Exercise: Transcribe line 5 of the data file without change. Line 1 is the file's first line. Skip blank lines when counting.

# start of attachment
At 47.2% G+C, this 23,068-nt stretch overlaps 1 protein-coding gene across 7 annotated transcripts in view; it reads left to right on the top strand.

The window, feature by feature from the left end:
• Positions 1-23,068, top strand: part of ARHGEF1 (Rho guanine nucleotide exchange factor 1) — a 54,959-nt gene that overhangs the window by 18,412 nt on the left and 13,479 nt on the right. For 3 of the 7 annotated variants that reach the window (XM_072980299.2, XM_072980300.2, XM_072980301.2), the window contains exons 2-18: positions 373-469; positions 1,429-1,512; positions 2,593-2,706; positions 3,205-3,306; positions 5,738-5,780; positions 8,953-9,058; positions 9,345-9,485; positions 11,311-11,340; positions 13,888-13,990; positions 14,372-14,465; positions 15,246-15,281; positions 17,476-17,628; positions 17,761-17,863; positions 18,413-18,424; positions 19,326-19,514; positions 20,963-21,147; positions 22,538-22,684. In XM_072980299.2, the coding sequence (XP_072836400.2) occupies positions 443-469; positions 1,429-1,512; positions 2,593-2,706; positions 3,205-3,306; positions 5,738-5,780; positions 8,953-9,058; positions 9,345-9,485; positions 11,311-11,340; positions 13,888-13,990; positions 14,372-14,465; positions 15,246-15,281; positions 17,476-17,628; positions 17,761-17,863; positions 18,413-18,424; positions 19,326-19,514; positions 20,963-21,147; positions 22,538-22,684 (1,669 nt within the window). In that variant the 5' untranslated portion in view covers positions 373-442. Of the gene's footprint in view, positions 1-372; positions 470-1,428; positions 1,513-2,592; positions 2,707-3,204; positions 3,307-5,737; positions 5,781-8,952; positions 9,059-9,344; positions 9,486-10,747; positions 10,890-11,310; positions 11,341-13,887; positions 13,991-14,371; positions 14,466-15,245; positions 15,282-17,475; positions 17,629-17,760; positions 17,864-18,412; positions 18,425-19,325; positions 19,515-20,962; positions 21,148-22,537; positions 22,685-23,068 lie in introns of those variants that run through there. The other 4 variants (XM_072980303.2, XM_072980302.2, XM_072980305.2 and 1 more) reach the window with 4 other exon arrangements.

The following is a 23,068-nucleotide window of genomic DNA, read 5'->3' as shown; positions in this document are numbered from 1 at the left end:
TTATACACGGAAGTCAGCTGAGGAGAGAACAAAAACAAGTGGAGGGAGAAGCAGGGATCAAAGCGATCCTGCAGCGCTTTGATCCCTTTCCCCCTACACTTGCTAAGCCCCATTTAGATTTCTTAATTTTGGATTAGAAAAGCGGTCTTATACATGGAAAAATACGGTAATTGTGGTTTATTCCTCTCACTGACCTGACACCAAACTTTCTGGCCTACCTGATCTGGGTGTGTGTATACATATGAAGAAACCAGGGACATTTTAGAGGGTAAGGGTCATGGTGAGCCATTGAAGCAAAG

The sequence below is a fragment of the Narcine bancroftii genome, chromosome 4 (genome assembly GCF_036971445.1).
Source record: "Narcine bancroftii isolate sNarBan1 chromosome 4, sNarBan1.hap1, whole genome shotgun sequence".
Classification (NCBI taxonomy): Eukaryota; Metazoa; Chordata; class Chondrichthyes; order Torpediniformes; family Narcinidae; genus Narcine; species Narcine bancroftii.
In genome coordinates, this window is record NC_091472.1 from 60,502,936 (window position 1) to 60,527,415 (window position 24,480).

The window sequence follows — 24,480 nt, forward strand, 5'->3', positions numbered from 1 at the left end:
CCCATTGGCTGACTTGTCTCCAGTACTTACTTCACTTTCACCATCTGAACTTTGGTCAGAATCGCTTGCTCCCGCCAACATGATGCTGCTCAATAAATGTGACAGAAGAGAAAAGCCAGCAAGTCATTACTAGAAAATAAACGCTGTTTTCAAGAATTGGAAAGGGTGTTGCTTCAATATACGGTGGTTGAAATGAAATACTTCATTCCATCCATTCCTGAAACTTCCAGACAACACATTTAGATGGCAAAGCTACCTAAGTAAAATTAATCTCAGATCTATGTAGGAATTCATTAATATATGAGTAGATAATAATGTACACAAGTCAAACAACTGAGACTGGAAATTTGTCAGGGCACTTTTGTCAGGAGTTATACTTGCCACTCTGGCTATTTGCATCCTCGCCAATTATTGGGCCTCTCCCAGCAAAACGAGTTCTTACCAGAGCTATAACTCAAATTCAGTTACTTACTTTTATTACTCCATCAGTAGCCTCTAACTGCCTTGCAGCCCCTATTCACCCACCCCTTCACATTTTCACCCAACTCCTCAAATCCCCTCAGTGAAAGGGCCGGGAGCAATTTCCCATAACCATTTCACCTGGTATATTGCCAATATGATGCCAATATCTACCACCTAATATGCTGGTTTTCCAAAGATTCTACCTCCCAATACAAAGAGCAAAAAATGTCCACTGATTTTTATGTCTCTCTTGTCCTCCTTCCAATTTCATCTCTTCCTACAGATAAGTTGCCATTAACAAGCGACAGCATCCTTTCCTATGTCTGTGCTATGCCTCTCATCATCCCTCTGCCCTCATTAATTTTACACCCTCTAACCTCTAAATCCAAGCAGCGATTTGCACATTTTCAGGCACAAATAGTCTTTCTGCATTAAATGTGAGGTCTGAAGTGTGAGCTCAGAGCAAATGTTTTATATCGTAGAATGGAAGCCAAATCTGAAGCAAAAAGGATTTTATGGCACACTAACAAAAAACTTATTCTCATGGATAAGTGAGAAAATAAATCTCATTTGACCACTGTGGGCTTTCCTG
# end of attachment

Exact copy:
TTATACACGGAAGTCAGCTGAGGAGAGAACAAAAACAAGTGGAGGGAGAAGCAGGGATCAAAGCGATCCTGCAGCGCTTTGATCCCTTTCCCCCTACACTTGCTAAGCCCCATTTAGATTTCTTAATTTTGGATTAGAAAAGCGGTCTTATACATGGAAAAATACGGTAATTGTGGTTTATTCCTCTCACTGACCTGACACCAAACTTTCTGGCCTACCTGATCTGGGTGTGTGTATACATATGAAGAAACCAGGGACATTTTAGAGGGTAAGGGTCATGGTGAGCCATTGAAGCAAAG